The Arrest of Cuban Artist Hamlet Lavastida

Possible accusations to justify State repression

Hamlet Lavastida. Photo: Taen from his Facebook page.

By Frank Ajete Pidorich (el Toque)

HAVANA TIMES – Cuban artist Hamlet Lavastida returned to Cuba on June 20, 2021 after completing an artist residency at Künstlerhaus Bethanien, Germany. Once on Cuban soil, he had to quarantine for a week. On June 26th, the day this safety protocol ended, he was arrested and transported to Villa Marista, State Security’s training facility.

Just like aggressors don’t like being called aggressors, totalitarian regimes seem to like to show off their cultural dominance. Maybe this is why Cuban political prisoners wear the common prisoner’s uniform. The Government turns politics into something “common”.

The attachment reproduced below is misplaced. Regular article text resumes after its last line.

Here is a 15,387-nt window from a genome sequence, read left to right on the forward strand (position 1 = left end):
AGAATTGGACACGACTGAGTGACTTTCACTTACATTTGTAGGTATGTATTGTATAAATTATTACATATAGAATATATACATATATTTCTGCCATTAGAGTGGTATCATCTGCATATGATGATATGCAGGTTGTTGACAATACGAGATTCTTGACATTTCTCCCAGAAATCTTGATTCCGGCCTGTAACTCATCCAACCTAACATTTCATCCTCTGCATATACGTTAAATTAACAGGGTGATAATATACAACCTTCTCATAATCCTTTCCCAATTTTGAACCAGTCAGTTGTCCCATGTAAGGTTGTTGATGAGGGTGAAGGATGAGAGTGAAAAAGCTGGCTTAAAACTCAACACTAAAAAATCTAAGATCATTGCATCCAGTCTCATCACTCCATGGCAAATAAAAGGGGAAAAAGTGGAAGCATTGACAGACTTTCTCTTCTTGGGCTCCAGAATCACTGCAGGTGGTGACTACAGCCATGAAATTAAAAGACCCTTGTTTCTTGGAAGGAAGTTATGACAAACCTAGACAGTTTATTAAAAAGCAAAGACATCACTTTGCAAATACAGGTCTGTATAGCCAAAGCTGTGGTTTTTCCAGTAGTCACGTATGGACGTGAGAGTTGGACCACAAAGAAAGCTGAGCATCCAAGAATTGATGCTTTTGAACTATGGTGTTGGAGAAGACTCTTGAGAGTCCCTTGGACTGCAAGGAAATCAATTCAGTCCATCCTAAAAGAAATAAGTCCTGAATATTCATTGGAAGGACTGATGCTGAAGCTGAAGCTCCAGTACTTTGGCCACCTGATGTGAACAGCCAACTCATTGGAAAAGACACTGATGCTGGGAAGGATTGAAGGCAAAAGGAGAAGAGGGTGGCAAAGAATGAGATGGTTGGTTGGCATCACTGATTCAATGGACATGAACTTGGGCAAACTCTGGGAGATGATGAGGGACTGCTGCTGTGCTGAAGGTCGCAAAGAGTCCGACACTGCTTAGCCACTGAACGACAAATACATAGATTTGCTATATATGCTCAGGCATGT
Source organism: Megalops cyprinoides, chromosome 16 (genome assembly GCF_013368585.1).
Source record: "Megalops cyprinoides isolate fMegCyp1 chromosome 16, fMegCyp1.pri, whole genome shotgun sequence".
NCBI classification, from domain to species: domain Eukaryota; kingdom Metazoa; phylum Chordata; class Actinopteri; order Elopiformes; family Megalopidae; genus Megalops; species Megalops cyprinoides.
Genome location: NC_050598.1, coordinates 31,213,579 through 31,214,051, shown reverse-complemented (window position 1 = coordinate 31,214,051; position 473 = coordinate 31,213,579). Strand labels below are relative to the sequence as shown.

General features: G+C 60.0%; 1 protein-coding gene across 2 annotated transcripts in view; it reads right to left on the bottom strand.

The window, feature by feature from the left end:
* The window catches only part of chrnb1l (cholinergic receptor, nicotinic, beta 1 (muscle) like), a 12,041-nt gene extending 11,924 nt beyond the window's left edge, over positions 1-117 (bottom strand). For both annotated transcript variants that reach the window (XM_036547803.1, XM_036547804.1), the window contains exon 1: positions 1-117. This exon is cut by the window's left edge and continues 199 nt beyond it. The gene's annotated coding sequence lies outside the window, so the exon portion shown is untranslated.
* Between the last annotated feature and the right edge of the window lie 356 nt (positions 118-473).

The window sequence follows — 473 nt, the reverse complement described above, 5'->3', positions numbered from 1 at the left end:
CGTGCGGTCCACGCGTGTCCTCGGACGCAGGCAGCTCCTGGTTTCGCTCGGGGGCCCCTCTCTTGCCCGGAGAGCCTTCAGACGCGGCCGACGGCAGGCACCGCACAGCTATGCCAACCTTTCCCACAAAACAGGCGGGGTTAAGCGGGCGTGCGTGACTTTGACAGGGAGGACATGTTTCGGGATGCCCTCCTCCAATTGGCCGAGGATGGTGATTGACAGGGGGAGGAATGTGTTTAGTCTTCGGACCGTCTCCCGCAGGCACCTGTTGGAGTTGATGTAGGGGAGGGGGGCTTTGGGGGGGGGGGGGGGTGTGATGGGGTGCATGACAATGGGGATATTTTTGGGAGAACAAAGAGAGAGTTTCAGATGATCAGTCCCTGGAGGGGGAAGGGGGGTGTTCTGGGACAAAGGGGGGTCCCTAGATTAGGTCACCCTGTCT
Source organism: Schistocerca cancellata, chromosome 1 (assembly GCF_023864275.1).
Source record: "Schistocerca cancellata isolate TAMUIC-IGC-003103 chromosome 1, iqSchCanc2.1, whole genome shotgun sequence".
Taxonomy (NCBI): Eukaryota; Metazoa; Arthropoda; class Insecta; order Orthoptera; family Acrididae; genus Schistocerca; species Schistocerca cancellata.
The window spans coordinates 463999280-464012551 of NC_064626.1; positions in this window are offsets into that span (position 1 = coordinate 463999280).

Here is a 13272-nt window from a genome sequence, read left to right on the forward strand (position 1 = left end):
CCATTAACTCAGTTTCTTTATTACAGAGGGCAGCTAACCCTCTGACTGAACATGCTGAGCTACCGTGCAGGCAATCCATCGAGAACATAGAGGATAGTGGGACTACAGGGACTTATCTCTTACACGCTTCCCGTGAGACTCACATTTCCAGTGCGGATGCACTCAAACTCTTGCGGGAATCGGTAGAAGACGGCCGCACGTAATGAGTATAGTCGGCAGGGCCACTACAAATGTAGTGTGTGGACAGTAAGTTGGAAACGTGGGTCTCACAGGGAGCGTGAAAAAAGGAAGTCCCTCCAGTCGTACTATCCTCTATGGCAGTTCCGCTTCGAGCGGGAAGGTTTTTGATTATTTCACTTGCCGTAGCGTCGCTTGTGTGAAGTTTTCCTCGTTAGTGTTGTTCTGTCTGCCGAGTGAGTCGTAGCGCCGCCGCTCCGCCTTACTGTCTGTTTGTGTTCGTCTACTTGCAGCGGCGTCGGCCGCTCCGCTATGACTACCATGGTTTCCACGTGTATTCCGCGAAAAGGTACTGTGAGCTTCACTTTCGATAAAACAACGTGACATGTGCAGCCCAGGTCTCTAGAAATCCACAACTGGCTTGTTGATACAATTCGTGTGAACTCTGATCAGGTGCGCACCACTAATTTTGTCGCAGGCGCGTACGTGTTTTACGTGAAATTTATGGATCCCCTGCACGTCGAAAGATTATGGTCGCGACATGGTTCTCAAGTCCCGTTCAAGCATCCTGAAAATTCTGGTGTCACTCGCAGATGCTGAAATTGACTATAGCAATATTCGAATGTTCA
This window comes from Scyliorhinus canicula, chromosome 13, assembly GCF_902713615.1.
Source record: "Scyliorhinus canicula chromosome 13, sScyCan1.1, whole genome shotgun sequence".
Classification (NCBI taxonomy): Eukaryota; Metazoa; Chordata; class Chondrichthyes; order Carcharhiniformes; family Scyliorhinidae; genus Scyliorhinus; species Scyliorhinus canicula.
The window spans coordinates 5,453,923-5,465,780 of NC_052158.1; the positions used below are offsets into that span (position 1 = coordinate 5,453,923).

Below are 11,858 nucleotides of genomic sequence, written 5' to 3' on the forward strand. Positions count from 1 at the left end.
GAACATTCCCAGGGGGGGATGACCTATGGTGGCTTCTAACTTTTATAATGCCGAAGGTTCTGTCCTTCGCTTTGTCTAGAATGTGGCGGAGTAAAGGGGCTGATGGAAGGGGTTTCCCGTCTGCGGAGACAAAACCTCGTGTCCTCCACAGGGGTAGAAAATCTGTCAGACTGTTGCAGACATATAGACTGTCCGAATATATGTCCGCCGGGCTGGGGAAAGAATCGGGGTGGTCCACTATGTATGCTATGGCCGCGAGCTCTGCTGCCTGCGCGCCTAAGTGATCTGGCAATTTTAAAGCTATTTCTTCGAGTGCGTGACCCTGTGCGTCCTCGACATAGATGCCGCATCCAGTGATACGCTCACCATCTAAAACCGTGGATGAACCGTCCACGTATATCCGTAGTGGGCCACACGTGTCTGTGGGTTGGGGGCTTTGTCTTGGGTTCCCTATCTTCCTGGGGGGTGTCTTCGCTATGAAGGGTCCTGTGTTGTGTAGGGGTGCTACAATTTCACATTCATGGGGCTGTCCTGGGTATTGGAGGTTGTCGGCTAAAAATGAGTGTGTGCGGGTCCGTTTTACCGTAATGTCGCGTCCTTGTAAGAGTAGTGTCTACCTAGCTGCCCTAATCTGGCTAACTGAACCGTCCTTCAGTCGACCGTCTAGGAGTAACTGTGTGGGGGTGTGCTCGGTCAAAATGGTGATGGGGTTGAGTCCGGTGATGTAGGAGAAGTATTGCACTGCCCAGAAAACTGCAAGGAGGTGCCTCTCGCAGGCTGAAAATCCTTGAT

This transformation is a simple illusion, magic on stage. In the beginning, it surprises the public, deceives them, “inspires hope”, but it’s all an act.

The “Cuban government” is an illusionist, and one of its many tricks is this: converting political dissidents into your common prisoner.

I will now reveal this trick to you. Pay close attention.

(Curtain rises)

Hamlet is an artist. His work highlights some revolutionary political language to expose its totalitarian nature. An arrest that comes from his activism would suppose the existence of political motives and repression, this is a fact. Hamlet would be a political prisoner.

In early February 2021, Humberto Lopez showed a kind of organization chart of the 27N movement on Cuban TV. “27 accion” was one of the working groups that figured on the chart, which allegedly had the mission of planning concrete proposals to overthrow the status quo on the island.

In this TV broadcast, you can see the picture of a user identified as Hamlet Lavastida, who proposed to mark large denomination banknotes with symbols that refer to the San Isidro Movement (MSI) or the 27N. In order to do this, Lavastida proposed creating a stamp, or introducing one into the island, so they can begin stamping bills in circulation to give visibility to the civic resistance of these movements, and to highlight their presence.